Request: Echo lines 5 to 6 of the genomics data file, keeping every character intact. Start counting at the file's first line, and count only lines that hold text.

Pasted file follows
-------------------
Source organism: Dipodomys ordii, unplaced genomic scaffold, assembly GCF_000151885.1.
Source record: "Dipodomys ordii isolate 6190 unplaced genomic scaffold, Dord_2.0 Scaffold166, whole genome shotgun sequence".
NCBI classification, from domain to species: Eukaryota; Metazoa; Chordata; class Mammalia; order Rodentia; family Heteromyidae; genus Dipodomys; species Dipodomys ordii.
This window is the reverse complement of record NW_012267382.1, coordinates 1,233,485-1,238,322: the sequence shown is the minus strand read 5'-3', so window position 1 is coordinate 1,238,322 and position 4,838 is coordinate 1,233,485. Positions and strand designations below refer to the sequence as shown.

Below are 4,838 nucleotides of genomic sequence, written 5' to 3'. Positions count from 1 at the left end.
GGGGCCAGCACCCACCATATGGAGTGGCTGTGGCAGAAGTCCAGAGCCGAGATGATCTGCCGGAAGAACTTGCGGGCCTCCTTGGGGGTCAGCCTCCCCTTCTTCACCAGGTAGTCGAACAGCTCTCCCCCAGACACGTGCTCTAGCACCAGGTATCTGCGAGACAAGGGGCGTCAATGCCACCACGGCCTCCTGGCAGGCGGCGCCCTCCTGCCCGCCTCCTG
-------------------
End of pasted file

Below are 4,838 nucleotides of genomic sequence, written 5' to 3'. Positions count from 1 at the left end.
GGGGCCAGCACCCACCATATGGAGTGGCTGTGGCAGAAGTCCAGAGCCGAGATGATCTGCCGGAAGAACTTGCGGGCCTCCTTGGGGGTCAGCCTCCCCTTCTTCACCAGGTAGTCGAACAGCTCTCCCCCAGACACGTGCTCTAGCACCAGGTATCTGCGAGACAAGGGGCGTCAATGCCACCACGGCCTCCTGGCAGGCGGCGCCCTCCTGCCCGCCTCCTG